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Marshall football: Herd has plethora of speed in backfield

HUNTINGTON, W.Va. -- Marshall running backs coach JaJuan Seider has one heck of a 4x100-meter relay team already formed in his head.

All of them are running backs under his guidance - Essray Taliaferro, Steward Butler, Travon Van and Kevin Grooms.

"Grooms will always have the last leg," he said. "Stew's the second fastest, so he'll have the second leg. Taliaferro has the first leg and Travon would have the third leg."

And that's not even counting human wrecking ball Tron Martinez and redshirt freshman Remi Watson, who led the offense with 78 yards on eight carries in Saturday's first scrimmage of camp.

One could say Seider has an embarrassment of riches when it comes to speed in his backfield. But he's anything but embarrassed.

"Heck no," he said. "The thing that makes it fun is that when each one of those guys is in the game, you have an opportunity for a big play."

The coaching staff is looking for big plays to jolt an offense that struggled at times last season. With the speed the Thundering Herd has collected in the backfield, that may be where they come from. The only question now might be how many carries each running back gets.

Right now, Butler and Grooms have taken many of the carries in practice, since Van (right hip) and Martinez (knee) continue to recover from offseason surgeries. That's no problem, Van said. Coaches know what both he and Martinez can do. The two combined for 1,200 yards and six touchdowns in 2011, averaging a hair under four yards a carry.

They're Marshall's leading returning rushers by a mile and this preseason camp can allow coaches to get a good look at their new weapons.

"We look at it like a comfort zone," Van said. "We know we need all of us to play. Like Coach Seider said, we're only as good as our weakest link. And if our weakest link is as good as the rest of us, we're fine."

Van loves getting a look at the new guys, too, because he's never been on a team with so much speed in the backfield.

The Herd's running backs were pretty quick last year. Seider said Van's 40-yard-dash time has been clocked at 4.4 seconds, while Taliaferro has been clocked at 4.38 and 4.39 and Martinez has been clocked at 4.5.

Now insert Watson, whose 4.5 speed (Seider thinks he could run a 4.4) helped him average 9.7 yards a carry against the defense at Saturday's scrimmage.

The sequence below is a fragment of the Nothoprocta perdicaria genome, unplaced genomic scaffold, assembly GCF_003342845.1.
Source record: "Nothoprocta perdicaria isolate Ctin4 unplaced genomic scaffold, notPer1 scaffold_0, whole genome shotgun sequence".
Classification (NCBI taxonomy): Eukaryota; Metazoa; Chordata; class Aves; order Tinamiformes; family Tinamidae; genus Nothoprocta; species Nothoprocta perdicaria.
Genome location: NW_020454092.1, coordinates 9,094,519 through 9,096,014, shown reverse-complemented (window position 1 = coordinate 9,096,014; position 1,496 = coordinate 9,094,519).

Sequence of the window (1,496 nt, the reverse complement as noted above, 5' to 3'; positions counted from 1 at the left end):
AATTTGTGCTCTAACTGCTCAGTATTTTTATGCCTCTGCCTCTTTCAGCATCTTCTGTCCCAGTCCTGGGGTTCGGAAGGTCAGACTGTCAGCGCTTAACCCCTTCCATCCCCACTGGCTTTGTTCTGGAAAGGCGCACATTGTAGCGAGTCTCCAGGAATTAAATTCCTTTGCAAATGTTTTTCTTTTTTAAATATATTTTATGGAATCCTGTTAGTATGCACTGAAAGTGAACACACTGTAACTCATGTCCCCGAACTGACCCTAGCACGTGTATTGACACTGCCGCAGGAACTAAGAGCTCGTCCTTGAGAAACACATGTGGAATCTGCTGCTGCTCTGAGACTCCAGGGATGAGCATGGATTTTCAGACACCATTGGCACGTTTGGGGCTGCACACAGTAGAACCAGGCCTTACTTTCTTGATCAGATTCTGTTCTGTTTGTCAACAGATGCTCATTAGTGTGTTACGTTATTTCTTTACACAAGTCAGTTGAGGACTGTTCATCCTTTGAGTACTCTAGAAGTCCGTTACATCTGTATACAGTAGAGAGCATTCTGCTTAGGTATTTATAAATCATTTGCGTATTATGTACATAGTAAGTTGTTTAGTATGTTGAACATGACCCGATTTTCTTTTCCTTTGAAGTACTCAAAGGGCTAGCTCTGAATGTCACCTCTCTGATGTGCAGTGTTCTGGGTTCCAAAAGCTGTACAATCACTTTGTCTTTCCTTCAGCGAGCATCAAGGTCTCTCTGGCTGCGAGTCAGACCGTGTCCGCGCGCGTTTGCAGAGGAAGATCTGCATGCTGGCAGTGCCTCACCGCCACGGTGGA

Then toss in the world-class speed of Butler (4.3 seconds) and Grooms (4.27 seconds).

Put that all together, and it could be a lineup full of home-run hitters, Seider said.

"When guys have speed like that, they can take a bad play and make it a good play," he said.

"So there's no bad call. Sometimes you call to the wrong hole, they make one cut and you're saying, 'no, no, no' and the next thing you know, you're saying, 'yes, yes, yes.'"

Seider said he tries not to over-coach the running backs and allow them to maximize their natural talents.

What helps, he added, was that the crew is made of football players with track speed, not sprinters trying to play football.

Grooms said the advice Seider offers helps a great deal.

"Coach told us to hit the hole and accelerate," he said. "Every time you get the ball and see a crease, use your speed. Don't try to cut in. Use your speed. With our speed, it's tough to get us in open space. When we see it, we just go."

The Thundering Herd would love for that backfield speed boost to translate into better offensive numbers. Marshall's 120.08 rushing yards per game in 2011 ranked 96th out of 120 Football Bowl Subdivision teams.

Their nine rushing touchdowns left them tied for 117th.

But there are only so many carries to go around in a season and more carries for one back means fewer for another. Seider said coaches will try to find every way they can to get as much speed on the field as possible.

"That's a hard job right now," Seider said. "It's a hard job, but it's a great problem to have. I'd rather have too much talent than no talent. We'll do some stuff to get in two backs. We're crazy as coaches if we don't do that."

 Contact sportswriter Derek Redd at or 304-348-1712. His blog is at


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